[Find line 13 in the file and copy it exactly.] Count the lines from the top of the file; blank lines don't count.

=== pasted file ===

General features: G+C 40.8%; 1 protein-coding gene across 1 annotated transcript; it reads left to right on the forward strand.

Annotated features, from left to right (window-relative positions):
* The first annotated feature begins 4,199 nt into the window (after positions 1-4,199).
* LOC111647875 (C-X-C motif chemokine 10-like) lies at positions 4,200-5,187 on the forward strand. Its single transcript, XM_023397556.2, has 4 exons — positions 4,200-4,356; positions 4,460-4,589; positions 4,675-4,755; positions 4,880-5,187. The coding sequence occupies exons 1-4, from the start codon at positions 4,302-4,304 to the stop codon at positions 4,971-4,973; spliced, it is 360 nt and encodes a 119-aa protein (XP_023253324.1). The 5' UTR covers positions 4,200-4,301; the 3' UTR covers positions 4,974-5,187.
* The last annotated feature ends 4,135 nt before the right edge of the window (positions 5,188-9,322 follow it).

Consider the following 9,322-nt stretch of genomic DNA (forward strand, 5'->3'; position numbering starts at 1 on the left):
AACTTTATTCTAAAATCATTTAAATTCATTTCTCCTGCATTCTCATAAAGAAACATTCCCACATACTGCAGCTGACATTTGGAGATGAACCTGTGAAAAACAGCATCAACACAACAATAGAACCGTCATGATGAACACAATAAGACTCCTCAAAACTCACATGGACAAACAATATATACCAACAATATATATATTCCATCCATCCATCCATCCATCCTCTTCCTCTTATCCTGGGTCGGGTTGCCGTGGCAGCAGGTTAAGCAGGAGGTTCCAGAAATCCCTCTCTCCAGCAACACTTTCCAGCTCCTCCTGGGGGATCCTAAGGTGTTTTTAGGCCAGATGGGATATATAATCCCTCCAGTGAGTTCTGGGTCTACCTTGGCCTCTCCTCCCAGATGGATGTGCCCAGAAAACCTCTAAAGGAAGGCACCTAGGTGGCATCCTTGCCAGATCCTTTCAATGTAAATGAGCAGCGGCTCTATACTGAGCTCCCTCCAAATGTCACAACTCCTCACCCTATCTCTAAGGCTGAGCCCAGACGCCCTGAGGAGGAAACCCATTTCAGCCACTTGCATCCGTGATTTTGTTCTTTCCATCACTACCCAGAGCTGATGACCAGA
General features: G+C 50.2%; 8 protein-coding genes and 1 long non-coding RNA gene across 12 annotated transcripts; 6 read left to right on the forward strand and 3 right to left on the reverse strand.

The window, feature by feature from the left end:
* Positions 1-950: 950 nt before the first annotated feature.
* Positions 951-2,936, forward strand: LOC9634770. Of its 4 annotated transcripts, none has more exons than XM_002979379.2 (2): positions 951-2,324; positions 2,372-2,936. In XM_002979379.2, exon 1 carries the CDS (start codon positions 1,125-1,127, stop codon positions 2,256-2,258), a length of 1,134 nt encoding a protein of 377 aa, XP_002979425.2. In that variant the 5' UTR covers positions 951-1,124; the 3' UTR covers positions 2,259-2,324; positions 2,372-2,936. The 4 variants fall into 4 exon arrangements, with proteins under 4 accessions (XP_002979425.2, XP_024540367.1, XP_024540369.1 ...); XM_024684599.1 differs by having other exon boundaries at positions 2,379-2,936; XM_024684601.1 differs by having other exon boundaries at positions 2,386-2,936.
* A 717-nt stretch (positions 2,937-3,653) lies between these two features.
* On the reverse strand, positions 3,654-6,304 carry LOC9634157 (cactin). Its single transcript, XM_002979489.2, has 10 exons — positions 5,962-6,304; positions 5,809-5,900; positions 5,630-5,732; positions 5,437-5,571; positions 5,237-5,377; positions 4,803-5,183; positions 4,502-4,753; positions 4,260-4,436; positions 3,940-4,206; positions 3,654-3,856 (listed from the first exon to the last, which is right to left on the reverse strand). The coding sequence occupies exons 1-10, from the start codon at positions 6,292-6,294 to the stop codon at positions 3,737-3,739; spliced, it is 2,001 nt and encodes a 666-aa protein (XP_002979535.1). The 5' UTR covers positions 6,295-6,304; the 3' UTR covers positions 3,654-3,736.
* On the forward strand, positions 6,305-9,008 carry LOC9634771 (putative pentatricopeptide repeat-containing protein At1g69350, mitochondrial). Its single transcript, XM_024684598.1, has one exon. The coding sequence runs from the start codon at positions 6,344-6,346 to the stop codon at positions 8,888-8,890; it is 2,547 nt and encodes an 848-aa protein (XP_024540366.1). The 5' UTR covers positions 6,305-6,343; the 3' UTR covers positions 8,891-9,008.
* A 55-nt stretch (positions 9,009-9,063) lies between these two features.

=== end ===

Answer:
* On the reverse strand, positions 3,654-6,304 carry LOC9634157 (cactin). Its single transcript, XM_002979489.2, has 10 exons — positions 5,962-6,304; positions 5,809-5,900; positions 5,630-5,732; positions 5,437-5,571; positions 5,237-5,377; positions 4,803-5,183; positions 4,502-4,753; positions 4,260-4,436; positions 3,940-4,206; positions 3,654-3,856 (listed from the first exon to the last, which is right to left on the reverse strand). The coding sequence occupies exons 1-10, from the start codon at positions 6,292-6,294 to the stop codon at positions 3,737-3,739; spliced, it is 2,001 nt and encodes a 666-aa protein (XP_002979535.1). The 5' UTR covers positions 6,295-6,304; the 3' UTR covers positions 3,654-3,736.